My next stop was good ol' FJM. They had a lot of fun while I was away, particularly with Jon Heyman. (It's a fun piñata to smack at, especially since Skip Bayless isn't writing for Page 2 any more.)
This post was the one that got my eye, though. (Warning - like many FJM posts, there's a language alert.) Scott Brosius for the Hall of Fame? Because he had a few good postseason games?
Let's just contrast this case with another fellow who had a few great postseason games - a guy name of James Lamar Rhodes.
Back in '54, Rhodes' New York (baseball) Giants were facing down the vaunted Cleveland Indians - winners of 111 games, whose top three starters were Bob Feller-Bob Lemon-Early Wynn (each of them are in the Hall of Fame). Rhodes was a pinch-hitting specialist who'd hit .341 that year, slugging nearly .700 in his limited at-bats. His Series line against the great Indians: 3 games, 4-6, 2 hr-7 bi. His 3-run homer won Game One, far more famous for Willie Mays' over-the-shoulder catch of Vic Wertz' 500-foot fly ball.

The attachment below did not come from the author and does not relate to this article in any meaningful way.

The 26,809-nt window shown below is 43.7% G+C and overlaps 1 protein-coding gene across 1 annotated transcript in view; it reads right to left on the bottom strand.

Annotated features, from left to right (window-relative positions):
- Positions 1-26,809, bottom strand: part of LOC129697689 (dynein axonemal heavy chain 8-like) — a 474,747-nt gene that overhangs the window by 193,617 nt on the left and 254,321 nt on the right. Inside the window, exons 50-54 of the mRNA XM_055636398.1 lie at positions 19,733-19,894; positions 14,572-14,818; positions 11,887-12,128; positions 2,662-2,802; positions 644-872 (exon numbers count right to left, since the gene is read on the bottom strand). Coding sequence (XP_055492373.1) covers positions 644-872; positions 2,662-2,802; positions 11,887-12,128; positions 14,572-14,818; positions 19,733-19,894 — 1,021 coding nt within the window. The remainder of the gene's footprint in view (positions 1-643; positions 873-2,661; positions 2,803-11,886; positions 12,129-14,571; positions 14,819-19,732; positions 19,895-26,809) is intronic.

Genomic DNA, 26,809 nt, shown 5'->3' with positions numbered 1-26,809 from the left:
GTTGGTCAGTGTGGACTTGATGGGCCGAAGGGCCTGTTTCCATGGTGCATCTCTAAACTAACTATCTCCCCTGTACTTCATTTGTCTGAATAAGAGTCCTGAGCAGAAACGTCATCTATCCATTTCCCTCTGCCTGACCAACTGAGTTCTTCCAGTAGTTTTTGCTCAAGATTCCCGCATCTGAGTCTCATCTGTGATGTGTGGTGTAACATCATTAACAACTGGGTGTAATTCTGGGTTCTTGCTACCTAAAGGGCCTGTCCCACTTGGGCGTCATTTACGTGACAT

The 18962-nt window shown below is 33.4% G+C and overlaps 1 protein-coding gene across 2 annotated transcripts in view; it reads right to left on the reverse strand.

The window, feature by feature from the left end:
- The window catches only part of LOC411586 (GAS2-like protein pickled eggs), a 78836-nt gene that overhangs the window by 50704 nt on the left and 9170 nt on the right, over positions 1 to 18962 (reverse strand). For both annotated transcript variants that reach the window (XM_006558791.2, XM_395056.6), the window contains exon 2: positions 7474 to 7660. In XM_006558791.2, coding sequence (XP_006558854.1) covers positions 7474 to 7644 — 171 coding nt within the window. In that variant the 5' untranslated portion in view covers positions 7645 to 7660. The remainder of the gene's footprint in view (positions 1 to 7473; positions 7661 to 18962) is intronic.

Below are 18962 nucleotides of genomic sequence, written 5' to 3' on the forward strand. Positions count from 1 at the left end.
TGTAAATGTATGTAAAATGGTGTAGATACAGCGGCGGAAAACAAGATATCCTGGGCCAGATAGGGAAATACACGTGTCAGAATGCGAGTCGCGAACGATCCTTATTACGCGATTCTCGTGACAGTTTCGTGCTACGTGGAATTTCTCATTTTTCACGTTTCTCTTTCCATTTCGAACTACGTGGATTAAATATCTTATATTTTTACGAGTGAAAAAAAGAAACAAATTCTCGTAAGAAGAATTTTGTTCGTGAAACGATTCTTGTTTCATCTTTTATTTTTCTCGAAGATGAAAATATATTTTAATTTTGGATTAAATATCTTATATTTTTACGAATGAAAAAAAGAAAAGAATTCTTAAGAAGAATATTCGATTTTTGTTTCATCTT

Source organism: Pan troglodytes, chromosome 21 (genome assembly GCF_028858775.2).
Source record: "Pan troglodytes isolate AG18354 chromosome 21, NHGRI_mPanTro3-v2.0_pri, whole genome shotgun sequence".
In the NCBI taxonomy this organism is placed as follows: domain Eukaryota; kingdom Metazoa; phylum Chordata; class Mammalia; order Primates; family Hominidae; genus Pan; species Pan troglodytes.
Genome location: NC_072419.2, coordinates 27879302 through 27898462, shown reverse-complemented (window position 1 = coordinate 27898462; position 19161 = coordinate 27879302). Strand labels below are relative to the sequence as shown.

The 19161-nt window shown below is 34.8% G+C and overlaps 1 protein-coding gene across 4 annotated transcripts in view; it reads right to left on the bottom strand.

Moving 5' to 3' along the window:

He didn't last long after that - Dusty Rhodes (as he is better-known) was never able to amass even 250 at-bats in a single season, and was out of baseball by the age of 32. In that respect, Brosius had far the better career. And even so, his "most similar players" are guys like Mike Pagliarulo and Ed Sprague. This is not a career that admits one into the Hall of Fame, even if a few of his brightest moments may warrant mentioning.
I'm beginning to appreciate the Sports Guy's view that Cooperstown is just as valuable as a museum than as a Hall of Fame, and the whole of the story ought to be told, good and bad. I am not in favor of Mark McGwire's candidacy, for example, primarily because the guy was essentially Dave Kingman until the andro, an oft-injured power hitter good for .230, 35 dingers, and 120 whiffs per year. But the SG has a point - if you put him in, put all of that right on the plaque and let the visitors decide whether he was a cheater or a lovable Bunyan.